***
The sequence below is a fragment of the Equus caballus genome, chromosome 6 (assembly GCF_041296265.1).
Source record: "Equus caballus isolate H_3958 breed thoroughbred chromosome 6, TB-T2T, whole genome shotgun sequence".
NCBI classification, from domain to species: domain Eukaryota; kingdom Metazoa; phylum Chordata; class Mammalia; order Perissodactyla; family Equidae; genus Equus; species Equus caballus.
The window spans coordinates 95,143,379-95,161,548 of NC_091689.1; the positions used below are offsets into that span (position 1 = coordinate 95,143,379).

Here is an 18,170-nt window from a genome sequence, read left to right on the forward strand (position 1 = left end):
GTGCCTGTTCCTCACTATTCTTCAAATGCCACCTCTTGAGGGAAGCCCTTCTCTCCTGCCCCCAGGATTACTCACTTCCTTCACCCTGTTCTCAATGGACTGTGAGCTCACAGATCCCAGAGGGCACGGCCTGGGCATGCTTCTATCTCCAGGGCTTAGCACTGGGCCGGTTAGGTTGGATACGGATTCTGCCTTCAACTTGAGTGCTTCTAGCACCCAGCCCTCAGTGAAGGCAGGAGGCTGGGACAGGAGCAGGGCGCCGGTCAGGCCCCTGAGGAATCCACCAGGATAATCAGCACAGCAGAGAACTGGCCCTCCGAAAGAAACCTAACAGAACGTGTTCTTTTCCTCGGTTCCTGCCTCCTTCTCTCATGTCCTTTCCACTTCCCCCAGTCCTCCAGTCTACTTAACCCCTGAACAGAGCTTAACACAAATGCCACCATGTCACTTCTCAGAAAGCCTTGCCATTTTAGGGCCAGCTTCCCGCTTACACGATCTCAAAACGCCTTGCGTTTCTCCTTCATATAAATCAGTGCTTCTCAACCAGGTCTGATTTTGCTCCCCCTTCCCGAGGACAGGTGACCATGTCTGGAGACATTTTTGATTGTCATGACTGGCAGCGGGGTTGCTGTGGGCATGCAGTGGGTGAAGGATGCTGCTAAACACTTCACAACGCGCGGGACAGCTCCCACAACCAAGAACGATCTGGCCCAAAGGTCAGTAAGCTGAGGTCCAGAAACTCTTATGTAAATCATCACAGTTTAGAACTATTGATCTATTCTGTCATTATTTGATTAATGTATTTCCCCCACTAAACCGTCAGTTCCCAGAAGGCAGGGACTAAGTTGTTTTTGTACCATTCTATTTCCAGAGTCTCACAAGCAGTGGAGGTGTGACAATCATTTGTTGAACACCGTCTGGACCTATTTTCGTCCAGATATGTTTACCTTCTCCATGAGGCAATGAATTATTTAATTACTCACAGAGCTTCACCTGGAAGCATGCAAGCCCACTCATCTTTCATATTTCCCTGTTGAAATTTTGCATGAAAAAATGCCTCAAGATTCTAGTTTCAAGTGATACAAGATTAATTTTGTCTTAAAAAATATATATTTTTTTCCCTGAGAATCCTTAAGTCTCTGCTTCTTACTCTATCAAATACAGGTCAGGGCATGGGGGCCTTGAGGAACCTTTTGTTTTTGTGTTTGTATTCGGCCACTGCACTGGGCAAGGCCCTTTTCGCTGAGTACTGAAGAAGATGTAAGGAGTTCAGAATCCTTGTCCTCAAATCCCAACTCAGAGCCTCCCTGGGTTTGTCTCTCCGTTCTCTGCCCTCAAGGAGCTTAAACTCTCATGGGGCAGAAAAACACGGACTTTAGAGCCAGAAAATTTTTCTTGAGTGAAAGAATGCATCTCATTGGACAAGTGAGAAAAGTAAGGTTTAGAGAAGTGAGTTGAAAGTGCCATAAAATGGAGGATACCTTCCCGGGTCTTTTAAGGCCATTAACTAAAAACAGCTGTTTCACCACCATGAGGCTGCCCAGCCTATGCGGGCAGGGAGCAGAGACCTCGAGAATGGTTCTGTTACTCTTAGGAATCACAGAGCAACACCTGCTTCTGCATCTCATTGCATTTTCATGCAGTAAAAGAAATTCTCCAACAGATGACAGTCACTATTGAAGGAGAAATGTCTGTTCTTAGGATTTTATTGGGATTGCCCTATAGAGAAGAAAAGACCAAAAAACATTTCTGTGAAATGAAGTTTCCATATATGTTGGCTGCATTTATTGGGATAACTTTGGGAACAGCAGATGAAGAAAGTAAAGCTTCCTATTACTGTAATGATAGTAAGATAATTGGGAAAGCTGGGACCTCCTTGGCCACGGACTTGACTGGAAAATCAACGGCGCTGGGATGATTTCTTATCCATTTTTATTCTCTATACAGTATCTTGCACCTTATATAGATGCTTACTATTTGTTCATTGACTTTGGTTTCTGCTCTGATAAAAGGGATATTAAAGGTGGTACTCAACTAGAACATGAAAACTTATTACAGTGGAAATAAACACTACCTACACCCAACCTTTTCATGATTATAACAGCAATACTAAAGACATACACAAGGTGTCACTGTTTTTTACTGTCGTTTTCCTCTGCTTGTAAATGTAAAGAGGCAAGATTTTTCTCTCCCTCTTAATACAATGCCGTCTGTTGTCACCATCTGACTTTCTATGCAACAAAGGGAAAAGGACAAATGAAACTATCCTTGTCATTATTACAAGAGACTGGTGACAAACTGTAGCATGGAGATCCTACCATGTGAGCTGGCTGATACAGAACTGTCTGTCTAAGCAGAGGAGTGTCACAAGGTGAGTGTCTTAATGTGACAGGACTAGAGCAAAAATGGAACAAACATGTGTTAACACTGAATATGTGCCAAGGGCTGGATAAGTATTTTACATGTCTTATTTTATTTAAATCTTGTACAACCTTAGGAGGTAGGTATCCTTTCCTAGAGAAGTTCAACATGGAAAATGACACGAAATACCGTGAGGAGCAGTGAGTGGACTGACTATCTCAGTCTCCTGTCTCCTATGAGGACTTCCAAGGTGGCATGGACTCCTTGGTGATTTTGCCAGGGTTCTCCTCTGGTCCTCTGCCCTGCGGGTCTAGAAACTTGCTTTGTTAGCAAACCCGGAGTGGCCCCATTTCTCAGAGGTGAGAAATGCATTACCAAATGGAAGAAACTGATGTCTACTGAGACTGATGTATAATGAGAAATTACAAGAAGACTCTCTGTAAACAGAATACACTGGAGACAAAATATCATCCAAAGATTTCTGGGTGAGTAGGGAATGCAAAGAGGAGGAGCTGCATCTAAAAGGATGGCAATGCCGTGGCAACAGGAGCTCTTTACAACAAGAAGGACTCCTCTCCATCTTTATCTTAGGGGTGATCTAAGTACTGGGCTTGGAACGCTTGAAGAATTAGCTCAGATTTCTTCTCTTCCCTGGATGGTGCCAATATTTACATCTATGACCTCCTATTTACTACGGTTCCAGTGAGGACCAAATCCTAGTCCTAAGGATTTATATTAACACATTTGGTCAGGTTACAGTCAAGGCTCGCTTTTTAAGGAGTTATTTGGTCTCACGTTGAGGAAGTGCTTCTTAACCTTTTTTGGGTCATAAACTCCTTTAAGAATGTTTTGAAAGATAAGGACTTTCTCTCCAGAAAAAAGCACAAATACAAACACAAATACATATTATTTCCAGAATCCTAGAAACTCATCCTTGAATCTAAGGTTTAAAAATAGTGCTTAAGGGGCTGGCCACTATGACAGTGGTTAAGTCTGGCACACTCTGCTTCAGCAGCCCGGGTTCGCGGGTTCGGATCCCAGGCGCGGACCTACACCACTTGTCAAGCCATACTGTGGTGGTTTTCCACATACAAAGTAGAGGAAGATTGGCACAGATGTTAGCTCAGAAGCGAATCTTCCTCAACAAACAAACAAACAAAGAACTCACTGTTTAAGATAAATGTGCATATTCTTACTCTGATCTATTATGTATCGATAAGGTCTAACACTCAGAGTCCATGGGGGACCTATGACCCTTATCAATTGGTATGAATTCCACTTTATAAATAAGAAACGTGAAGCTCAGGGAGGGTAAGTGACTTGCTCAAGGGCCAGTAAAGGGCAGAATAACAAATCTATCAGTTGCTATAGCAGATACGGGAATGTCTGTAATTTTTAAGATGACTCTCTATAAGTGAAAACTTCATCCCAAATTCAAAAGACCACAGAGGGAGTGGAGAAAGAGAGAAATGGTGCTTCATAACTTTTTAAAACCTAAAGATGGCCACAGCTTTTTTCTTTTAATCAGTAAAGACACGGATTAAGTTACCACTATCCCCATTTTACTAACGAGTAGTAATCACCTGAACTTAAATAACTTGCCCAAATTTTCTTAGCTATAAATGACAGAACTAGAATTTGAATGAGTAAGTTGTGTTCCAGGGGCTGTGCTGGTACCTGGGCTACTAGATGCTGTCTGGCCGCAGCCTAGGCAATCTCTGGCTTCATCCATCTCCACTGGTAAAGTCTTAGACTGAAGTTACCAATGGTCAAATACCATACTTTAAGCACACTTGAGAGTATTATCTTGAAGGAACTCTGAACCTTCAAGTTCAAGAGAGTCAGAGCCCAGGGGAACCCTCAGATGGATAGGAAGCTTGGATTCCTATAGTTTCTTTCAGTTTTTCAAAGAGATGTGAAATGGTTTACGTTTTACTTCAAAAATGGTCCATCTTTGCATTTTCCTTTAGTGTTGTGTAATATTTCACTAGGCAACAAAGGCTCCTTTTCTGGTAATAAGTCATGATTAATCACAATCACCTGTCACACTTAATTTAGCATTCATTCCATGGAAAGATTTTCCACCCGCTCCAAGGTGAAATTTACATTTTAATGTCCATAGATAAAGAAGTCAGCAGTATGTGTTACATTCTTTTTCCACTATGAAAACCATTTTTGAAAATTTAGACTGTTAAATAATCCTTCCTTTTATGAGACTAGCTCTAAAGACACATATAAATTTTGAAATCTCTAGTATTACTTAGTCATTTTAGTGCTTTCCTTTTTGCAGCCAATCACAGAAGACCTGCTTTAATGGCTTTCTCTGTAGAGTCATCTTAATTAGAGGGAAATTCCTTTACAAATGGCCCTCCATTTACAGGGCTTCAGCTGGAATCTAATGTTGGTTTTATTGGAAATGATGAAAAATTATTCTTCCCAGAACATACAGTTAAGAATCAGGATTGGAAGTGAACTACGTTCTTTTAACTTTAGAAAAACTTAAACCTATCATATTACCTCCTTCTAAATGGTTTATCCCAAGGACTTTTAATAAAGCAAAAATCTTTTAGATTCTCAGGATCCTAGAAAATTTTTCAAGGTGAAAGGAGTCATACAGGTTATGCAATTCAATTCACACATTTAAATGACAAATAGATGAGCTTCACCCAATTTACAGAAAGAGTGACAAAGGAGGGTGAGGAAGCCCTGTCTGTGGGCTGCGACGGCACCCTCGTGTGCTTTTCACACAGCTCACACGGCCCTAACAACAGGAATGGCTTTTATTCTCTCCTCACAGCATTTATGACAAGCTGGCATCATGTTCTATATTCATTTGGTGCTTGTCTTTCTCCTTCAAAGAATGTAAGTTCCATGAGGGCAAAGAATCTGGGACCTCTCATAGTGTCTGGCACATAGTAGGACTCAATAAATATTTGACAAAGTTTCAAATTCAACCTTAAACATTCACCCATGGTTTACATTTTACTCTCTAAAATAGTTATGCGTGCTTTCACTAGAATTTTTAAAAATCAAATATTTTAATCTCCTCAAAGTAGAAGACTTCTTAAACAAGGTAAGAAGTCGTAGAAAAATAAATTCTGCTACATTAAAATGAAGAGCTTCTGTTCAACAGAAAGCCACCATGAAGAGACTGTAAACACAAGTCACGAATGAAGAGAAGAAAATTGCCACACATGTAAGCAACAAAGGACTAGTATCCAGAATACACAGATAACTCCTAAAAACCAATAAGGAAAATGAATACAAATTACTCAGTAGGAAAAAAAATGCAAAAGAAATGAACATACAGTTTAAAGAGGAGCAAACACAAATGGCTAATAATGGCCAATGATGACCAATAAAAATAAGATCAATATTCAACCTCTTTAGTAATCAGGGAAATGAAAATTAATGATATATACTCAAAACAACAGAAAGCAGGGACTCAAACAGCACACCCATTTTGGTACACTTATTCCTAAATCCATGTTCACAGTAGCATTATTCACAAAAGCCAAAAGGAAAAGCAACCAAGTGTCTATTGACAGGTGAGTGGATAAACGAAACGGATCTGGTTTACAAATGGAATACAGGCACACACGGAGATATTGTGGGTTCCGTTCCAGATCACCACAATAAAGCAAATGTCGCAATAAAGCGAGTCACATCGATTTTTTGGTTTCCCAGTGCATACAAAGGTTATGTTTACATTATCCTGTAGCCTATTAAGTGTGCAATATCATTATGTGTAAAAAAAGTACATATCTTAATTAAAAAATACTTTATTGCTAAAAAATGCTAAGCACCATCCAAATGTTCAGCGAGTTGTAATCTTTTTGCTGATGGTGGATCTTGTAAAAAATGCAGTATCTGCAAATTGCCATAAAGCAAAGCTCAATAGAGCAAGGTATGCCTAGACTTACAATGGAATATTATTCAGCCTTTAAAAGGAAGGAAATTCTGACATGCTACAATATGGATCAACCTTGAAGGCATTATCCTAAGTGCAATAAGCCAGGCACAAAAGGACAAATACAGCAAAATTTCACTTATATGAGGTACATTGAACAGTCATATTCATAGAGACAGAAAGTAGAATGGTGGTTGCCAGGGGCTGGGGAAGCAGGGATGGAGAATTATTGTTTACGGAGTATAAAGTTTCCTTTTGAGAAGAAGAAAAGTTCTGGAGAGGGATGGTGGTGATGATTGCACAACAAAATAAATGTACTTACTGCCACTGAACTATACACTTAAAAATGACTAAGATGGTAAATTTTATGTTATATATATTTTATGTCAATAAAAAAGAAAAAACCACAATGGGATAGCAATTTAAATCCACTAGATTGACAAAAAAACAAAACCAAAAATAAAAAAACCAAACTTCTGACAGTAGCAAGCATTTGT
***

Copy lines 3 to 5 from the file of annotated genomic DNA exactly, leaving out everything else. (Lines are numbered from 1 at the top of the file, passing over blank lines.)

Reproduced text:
NCBI classification, from domain to species: domain Eukaryota; kingdom Metazoa; phylum Chordata; class Mammalia; order Perissodactyla; family Equidae; genus Equus; species Equus caballus.
The window spans coordinates 95,143,379-95,161,548 of NC_091689.1; the positions used below are offsets into that span (position 1 = coordinate 95,143,379).

Here is an 18,170-nt window from a genome sequence, read left to right on the forward strand (position 1 = left end):